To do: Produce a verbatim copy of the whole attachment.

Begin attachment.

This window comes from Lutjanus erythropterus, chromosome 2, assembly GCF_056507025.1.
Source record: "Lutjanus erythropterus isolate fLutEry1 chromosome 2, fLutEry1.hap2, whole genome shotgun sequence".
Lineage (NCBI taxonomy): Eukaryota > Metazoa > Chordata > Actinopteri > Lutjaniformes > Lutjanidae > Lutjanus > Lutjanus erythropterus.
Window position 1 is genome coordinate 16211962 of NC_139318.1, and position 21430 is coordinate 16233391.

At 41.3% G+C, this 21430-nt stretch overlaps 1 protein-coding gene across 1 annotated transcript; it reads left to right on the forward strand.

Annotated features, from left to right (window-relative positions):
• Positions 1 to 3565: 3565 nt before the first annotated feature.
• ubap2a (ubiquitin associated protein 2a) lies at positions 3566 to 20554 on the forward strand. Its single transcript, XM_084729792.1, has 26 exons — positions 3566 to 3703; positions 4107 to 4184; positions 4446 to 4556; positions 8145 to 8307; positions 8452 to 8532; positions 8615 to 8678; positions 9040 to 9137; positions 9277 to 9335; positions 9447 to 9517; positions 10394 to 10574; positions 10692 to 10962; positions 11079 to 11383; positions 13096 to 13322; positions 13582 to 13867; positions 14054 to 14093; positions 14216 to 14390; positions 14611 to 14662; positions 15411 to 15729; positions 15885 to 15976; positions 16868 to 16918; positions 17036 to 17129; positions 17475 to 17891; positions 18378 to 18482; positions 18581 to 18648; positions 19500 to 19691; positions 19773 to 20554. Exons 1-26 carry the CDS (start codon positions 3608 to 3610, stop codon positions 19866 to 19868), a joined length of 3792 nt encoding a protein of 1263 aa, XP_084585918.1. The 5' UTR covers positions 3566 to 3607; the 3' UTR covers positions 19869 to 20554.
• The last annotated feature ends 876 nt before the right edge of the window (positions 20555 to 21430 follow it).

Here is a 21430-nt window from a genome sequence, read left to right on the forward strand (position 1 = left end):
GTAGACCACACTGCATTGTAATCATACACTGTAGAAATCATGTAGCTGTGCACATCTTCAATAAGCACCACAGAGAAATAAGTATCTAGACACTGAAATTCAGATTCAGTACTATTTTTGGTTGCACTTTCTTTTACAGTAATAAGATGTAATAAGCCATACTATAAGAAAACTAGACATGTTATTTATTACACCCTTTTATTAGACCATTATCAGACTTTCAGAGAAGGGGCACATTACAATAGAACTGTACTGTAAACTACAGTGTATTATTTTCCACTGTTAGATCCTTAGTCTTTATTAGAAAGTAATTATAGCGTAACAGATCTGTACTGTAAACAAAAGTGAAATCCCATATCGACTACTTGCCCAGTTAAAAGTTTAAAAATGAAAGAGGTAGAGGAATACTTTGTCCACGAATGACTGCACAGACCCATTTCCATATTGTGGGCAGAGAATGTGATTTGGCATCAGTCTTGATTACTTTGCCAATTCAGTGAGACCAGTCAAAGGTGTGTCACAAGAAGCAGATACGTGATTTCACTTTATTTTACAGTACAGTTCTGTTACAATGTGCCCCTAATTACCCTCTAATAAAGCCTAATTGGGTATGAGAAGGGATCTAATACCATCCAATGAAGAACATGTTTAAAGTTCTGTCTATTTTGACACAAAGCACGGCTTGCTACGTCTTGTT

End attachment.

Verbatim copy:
This window comes from Lutjanus erythropterus, chromosome 2, assembly GCF_056507025.1.
Source record: "Lutjanus erythropterus isolate fLutEry1 chromosome 2, fLutEry1.hap2, whole genome shotgun sequence".
Lineage (NCBI taxonomy): Eukaryota > Metazoa > Chordata > Actinopteri > Lutjaniformes > Lutjanidae > Lutjanus > Lutjanus erythropterus.
Window position 1 is genome coordinate 16211962 of NC_139318.1, and position 21430 is coordinate 16233391.

At 41.3% G+C, this 21430-nt stretch overlaps 1 protein-coding gene across 1 annotated transcript; it reads left to right on the forward strand.

Annotated features, from left to right (window-relative positions):
• Positions 1 to 3565: 3565 nt before the first annotated feature.
• ubap2a (ubiquitin associated protein 2a) lies at positions 3566 to 20554 on the forward strand. Its single transcript, XM_084729792.1, has 26 exons — positions 3566 to 3703; positions 4107 to 4184; positions 4446 to 4556; positions 8145 to 8307; positions 8452 to 8532; positions 8615 to 8678; positions 9040 to 9137; positions 9277 to 9335; positions 9447 to 9517; positions 10394 to 10574; positions 10692 to 10962; positions 11079 to 11383; positions 13096 to 13322; positions 13582 to 13867; positions 14054 to 14093; positions 14216 to 14390; positions 14611 to 14662; positions 15411 to 15729; positions 15885 to 15976; positions 16868 to 16918; positions 17036 to 17129; positions 17475 to 17891; positions 18378 to 18482; positions 18581 to 18648; positions 19500 to 19691; positions 19773 to 20554. Exons 1-26 carry the CDS (start codon positions 3608 to 3610, stop codon positions 19866 to 19868), a joined length of 3792 nt encoding a protein of 1263 aa, XP_084585918.1. The 5' UTR covers positions 3566 to 3607; the 3' UTR covers positions 19869 to 20554.
• The last annotated feature ends 876 nt before the right edge of the window (positions 20555 to 21430 follow it).

Here is a 21430-nt window from a genome sequence, read left to right on the forward strand (position 1 = left end):
GTAGACCACACTGCATTGTAATCATACACTGTAGAAATCATGTAGCTGTGCACATCTTCAATAAGCACCACAGAGAAATAAGTATCTAGACACTGAAATTCAGATTCAGTACTATTTTTGGTTGCACTTTCTTTTACAGTAATAAGATGTAATAAGCCATACTATAAGAAAACTAGACATGTTATTTATTACACCCTTTTATTAGACCATTATCAGACTTTCAGAGAAGGGGCACATTACAATAGAACTGTACTGTAAACTACAGTGTATTATTTTCCACTGTTAGATCCTTAGTCTTTATTAGAAAGTAATTATAGCGTAACAGATCTGTACTGTAAACAAAAGTGAAATCCCATATCGACTACTTGCCCAGTTAAAAGTTTAAAAATGAAAGAGGTAGAGGAATACTTTGTCCACGAATGACTGCACAGACCCATTTCCATATTGTGGGCAGAGAATGTGATTTGGCATCAGTCTTGATTACTTTGCCAATTCAGTGAGACCAGTCAAAGGTGTGTCACAAGAAGCAGATACGTGATTTCACTTTATTTTACAGTACAGTTCTGTTACAATGTGCCCCTAATTACCCTCTAATAAAGCCTAATTGGGTATGAGAAGGGATCTAATACCATCCAATGAAGAACATGTTTAAAGTTCTGTCTATTTTGACACAAAGCACGGCTTGCTACGTCTTGTT